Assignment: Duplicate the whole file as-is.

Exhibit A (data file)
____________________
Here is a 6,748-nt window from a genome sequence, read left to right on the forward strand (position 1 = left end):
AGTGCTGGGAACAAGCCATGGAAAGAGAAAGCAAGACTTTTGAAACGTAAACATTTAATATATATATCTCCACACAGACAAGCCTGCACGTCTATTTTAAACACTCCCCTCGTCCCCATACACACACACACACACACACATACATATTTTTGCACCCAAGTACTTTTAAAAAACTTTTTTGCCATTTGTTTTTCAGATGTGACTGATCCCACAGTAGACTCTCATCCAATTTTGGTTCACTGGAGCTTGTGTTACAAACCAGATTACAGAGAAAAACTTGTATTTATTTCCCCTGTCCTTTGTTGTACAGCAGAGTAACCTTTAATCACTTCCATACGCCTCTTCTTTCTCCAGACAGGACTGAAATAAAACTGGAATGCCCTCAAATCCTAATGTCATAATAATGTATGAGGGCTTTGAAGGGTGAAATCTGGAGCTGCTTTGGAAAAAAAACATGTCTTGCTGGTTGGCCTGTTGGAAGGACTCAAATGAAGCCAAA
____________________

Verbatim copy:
Here is a 6,748-nt window from a genome sequence, read left to right on the forward strand (position 1 = left end):
AGTGCTGGGAACAAGCCATGGAAAGAGAAAGCAAGACTTTTGAAACGTAAACATTTAATATATATATCTCCACACAGACAAGCCTGCACGTCTATTTTAAACACTCCCCTCGTCCCCATACACACACACACACACACACATACATATTTTTGCACCCAAGTACTTTTAAAAAACTTTTTTGCCATTTGTTTTTCAGATGTGACTGATCCCACAGTAGACTCTCATCCAATTTTGGTTCACTGGAGCTTGTGTTACAAACCAGATTACAGAGAAAAACTTGTATTTATTTCCCCTGTCCTTTGTTGTACAGCAGAGTAACCTTTAATCACTTCCATACGCCTCTTCTTTCTCCAGACAGGACTGAAATAAAACTGGAATGCCCTCAAATCCTAATGTCATAATAATGTATGAGGGCTTTGAAGGGTGAAATCTGGAGCTGCTTTGGAAAAAAAACATGTCTTGCTGGTTGGCCTGTTGGAAGGACTCAAATGAAGCCAAA